PhD thesis:The importance of assessing uncertainty when analyzing climate variability in the Mediterranean


Photo: Josep Llasses Gascón (Autor: Charina Cañas)




Esporles, July 10, 2017. Josep Llasses Gascón defended his doctoral thesis led by Dr. Gabriel Jordà Sánchez, from IMEDEA (CSIC-UIB). The event took place on July 10, 2017 at the University of the Balearic Islands.


The main goal of the present thesis is the characterization of the uncertainties of the Mediterranean Sea observational and simulation products in order to capture climate variability.


Firstly, the capabilities of five marine observational networks to capture temperature and salinity evolution for the last decades of the 20th Century and for the whole 21st Century, as well as the characterization of other local processes such as the deep water formation rate in the western basin, have been tested. Results point out that temperature and salinity annual basin averages and long term trends are properly captured by all networks. Conversely, deep water formation rate in the western basin and other regional processes are largely over or underestimated by all networks.


Secondly, the uncertainties of an ensemble of regional climate simulation hindcasts, spanning for the last decades of the 20th century, have been studied. Specifically, we quantified and analyzed the uncertainties linked to the model reproduction of a key climate process such as the redistribution of heat and salt within the basin. From the characterization of those uncertainties, it has been pointed out that the spread between models is much larger than the ensemble average for the vertical salt transfer and for the heat transfer between 0-150 m and 150-600 m. At lower layers there is a set of models showing a good agreement between them, while others are not correlated with any other model. The mechanisms behind the ensemble spread are not straightforward.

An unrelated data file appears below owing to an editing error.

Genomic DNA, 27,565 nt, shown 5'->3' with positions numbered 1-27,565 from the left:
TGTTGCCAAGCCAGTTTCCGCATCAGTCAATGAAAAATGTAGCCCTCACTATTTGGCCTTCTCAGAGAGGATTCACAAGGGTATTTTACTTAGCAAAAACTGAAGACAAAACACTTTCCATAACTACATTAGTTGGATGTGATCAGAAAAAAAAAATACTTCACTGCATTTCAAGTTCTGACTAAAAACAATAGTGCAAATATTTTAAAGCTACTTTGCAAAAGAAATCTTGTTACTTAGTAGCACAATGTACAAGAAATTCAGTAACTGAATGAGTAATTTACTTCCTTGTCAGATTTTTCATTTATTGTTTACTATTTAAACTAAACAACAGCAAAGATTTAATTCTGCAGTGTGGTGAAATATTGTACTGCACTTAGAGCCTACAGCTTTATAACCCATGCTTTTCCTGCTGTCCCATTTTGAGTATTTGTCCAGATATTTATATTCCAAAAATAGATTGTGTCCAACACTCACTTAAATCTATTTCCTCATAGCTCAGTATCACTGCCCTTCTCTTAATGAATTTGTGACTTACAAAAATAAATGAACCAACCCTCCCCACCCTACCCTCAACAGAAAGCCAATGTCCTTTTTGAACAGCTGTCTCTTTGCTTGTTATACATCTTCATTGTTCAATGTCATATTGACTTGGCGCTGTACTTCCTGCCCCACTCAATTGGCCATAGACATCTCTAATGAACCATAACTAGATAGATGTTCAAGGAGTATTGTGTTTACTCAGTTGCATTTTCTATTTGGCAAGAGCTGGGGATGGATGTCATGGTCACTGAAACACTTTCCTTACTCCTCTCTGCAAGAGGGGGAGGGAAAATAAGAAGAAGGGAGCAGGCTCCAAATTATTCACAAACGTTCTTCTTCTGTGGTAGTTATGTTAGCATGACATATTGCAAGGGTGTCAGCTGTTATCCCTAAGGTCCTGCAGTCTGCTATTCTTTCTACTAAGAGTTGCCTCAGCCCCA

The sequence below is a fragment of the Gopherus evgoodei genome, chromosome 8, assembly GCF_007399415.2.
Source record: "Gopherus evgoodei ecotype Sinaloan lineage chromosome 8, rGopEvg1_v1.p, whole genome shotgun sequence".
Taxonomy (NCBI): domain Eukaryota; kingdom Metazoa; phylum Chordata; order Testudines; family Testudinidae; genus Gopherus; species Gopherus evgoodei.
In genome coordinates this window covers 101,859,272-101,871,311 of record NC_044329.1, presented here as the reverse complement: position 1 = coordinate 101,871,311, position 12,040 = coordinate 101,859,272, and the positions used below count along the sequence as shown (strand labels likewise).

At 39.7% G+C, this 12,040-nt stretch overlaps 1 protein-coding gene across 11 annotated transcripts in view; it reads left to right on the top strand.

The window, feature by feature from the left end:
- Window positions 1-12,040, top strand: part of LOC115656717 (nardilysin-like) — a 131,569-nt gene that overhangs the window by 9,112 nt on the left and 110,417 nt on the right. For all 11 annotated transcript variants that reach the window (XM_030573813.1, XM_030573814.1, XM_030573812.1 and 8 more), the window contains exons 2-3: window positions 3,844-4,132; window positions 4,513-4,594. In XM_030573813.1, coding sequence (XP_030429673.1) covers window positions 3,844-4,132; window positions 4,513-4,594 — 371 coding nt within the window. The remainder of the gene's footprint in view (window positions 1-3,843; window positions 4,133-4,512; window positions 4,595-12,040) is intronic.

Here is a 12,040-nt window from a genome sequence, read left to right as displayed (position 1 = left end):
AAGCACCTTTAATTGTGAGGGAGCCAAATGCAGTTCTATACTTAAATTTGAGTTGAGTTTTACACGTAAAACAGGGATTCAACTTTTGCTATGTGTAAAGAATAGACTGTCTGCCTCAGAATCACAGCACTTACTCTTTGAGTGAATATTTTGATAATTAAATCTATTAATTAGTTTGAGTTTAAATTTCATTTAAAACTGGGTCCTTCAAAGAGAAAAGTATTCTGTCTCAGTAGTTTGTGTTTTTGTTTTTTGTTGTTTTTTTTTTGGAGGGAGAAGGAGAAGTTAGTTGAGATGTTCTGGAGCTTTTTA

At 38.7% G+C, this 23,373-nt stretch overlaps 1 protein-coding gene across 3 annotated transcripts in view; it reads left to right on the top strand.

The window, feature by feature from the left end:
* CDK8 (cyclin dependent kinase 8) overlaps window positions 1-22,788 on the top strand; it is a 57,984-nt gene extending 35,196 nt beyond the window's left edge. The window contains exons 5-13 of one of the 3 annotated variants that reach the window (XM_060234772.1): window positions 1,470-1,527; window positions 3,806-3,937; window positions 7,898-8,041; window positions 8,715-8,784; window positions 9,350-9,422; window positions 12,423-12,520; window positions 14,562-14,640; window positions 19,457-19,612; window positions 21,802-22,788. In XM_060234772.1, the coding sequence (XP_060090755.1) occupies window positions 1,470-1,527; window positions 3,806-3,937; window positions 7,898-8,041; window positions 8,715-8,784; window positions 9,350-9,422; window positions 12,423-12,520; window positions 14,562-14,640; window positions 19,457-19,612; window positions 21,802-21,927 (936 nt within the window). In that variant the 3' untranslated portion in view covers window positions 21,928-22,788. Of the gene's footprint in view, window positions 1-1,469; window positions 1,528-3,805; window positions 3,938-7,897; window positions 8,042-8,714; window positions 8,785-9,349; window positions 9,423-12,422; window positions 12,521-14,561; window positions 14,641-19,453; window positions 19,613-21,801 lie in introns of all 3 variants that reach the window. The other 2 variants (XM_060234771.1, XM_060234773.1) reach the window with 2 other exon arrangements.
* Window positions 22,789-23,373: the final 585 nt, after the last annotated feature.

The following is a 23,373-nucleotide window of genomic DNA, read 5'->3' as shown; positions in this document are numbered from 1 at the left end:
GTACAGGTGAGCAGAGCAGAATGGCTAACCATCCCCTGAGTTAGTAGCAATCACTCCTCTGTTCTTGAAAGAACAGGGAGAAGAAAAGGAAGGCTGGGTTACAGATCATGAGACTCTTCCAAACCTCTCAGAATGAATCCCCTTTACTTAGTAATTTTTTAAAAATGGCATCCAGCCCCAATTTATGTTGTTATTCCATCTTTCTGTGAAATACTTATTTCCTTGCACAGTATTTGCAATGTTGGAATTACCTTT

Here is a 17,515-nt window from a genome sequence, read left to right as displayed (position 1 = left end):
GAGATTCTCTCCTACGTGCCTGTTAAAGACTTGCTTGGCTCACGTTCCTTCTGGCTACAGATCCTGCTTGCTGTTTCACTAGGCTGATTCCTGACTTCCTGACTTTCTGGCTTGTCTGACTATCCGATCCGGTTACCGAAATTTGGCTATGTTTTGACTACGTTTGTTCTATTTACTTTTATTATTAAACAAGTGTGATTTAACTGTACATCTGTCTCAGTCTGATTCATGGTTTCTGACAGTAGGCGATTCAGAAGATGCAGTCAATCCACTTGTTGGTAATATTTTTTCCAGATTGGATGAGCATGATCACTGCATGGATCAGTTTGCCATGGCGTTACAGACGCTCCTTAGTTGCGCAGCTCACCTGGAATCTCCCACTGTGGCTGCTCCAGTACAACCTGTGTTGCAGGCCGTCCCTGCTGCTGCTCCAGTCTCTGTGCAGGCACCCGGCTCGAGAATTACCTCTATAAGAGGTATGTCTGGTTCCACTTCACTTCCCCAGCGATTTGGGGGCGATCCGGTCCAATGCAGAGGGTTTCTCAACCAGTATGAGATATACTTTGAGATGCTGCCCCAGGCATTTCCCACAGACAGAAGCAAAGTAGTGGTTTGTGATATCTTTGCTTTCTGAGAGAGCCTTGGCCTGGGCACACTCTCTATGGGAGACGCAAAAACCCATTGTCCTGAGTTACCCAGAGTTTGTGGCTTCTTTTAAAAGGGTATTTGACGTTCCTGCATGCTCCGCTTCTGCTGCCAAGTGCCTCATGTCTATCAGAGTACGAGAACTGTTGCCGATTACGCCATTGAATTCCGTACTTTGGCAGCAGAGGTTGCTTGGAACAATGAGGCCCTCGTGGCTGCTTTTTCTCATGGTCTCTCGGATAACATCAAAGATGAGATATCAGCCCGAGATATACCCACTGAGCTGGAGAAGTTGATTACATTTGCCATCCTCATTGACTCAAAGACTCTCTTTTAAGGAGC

Finally, we explored the reliability of uncertainty estimates in climate simulations when the number of available simulations is limited, which hampers the representativity of the spread as a measure of uncertainty. In those cases, the total uncertainty may be strongly underestimated and a correction factor is recommended to obtain more realistic uncertainty estimates. That corrector factor has been deduced in the case of having single or multiple sources of uncertainty and applied to a real case: the Mediterranean Sea level reconstruction from an ensemble of climate projections. It is shown that the reliability on the uncertainty estimates of each source depends on the number of simulations sampling the source and on the relative contribution to the total uncertainty of the source.


This study pretends to draw the attention on the problems associated to uncertainty estimates when the number of simulations is not adequate and give a useful tool to easily correct the uncertainty estimations.




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